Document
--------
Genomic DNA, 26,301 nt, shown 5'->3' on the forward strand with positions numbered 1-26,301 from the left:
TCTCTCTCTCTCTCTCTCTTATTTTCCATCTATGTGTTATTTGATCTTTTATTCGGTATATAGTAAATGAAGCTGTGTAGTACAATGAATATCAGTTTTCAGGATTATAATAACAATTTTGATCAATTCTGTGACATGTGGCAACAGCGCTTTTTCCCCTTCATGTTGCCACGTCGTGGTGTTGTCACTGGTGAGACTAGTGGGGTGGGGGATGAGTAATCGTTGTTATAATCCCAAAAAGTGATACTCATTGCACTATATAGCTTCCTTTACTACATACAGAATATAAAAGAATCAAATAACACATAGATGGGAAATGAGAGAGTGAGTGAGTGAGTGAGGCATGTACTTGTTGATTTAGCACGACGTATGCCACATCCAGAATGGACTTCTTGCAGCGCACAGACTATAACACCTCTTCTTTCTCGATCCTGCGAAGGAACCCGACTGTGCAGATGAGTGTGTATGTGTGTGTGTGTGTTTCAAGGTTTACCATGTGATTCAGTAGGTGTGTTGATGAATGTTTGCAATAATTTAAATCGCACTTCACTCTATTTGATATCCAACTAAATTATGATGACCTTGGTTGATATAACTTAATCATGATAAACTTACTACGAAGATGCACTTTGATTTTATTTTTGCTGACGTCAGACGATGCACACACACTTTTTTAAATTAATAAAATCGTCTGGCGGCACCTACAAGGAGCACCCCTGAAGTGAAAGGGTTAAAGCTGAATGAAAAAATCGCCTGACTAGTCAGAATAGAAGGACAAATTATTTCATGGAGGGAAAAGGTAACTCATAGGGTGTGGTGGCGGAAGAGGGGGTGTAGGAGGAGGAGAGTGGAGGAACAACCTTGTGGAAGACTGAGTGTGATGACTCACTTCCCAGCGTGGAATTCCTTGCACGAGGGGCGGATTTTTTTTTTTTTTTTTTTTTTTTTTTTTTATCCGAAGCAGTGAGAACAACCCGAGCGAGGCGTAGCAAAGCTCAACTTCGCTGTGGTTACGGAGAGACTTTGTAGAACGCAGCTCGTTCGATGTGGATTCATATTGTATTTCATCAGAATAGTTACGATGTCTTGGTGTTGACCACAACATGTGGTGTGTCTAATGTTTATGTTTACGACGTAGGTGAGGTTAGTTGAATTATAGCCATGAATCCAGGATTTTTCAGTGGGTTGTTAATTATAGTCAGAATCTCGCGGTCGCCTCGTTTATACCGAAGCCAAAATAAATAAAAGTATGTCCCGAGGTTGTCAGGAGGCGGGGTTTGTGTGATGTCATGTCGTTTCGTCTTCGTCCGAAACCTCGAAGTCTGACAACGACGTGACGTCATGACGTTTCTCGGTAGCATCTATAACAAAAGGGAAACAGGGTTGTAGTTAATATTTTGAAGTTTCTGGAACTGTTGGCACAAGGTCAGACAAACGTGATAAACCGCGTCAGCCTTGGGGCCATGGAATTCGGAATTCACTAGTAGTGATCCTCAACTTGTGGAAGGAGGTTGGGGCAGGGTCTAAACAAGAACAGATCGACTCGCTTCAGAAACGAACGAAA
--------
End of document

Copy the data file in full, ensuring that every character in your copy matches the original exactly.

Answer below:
Genomic DNA, 26,301 nt, shown 5'->3' on the forward strand with positions numbered 1-26,301 from the left:
TCTCTCTCTCTCTCTCTCTTATTTTCCATCTATGTGTTATTTGATCTTTTATTCGGTATATAGTAAATGAAGCTGTGTAGTACAATGAATATCAGTTTTCAGGATTATAATAACAATTTTGATCAATTCTGTGACATGTGGCAACAGCGCTTTTTCCCCTTCATGTTGCCACGTCGTGGTGTTGTCACTGGTGAGACTAGTGGGGTGGGGGATGAGTAATCGTTGTTATAATCCCAAAAAGTGATACTCATTGCACTATATAGCTTCCTTTACTACATACAGAATATAAAAGAATCAAATAACACATAGATGGGAAATGAGAGAGTGAGTGAGTGAGTGAGGCATGTACTTGTTGATTTAGCACGACGTATGCCACATCCAGAATGGACTTCTTGCAGCGCACAGACTATAACACCTCTTCTTTCTCGATCCTGCGAAGGAACCCGACTGTGCAGATGAGTGTGTATGTGTGTGTGTGTGTTTCAAGGTTTACCATGTGATTCAGTAGGTGTGTTGATGAATGTTTGCAATAATTTAAATCGCACTTCACTCTATTTGATATCCAACTAAATTATGATGACCTTGGTTGATATAACTTAATCATGATAAACTTACTACGAAGATGCACTTTGATTTTATTTTTGCTGACGTCAGACGATGCACACACACTTTTTTAAATTAATAAAATCGTCTGGCGGCACCTACAAGGAGCACCCCTGAAGTGAAAGGGTTAAAGCTGAATGAAAAAATCGCCTGACTAGTCAGAATAGAAGGACAAATTATTTCATGGAGGGAAAAGGTAACTCATAGGGTGTGGTGGCGGAAGAGGGGGTGTAGGAGGAGGAGAGTGGAGGAACAACCTTGTGGAAGACTGAGTGTGATGACTCACTTCCCAGCGTGGAATTCCTTGCACGAGGGGCGGATTTTTTTTTTTTTTTTTTTTTTTTTTTTTTATCCGAAGCAGTGAGAACAACCCGAGCGAGGCGTAGCAAAGCTCAACTTCGCTGTGGTTACGGAGAGACTTTGTAGAACGCAGCTCGTTCGATGTGGATTCATATTGTATTTCATCAGAATAGTTACGATGTCTTGGTGTTGACCACAACATGTGGTGTGTCTAATGTTTATGTTTACGACGTAGGTGAGGTTAGTTGAATTATAGCCATGAATCCAGGATTTTTCAGTGGGTTGTTAATTATAGTCAGAATCTCGCGGTCGCCTCGTTTATACCGAAGCCAAAATAAATAAAAGTATGTCCCGAGGTTGTCAGGAGGCGGGGTTTGTGTGATGTCATGTCGTTTCGTCTTCGTCCGAAACCTCGAAGTCTGACAACGACGTGACGTCATGACGTTTCTCGGTAGCATCTATAACAAAAGGGAAACAGGGTTGTAGTTAATATTTTGAAGTTTCTGGAACTGTTGGCACAAGGTCAGACAAACGTGATAAACCGCGTCAGCCTTGGGGCCATGGAATTCGGAATTCACTAGTAGTGATCCTCAACTTGTGGAAGGAGGTTGGGGCAGGGTCTAAACAAGAACAGATCGACTCGCTTCAGAAACGAACGAAA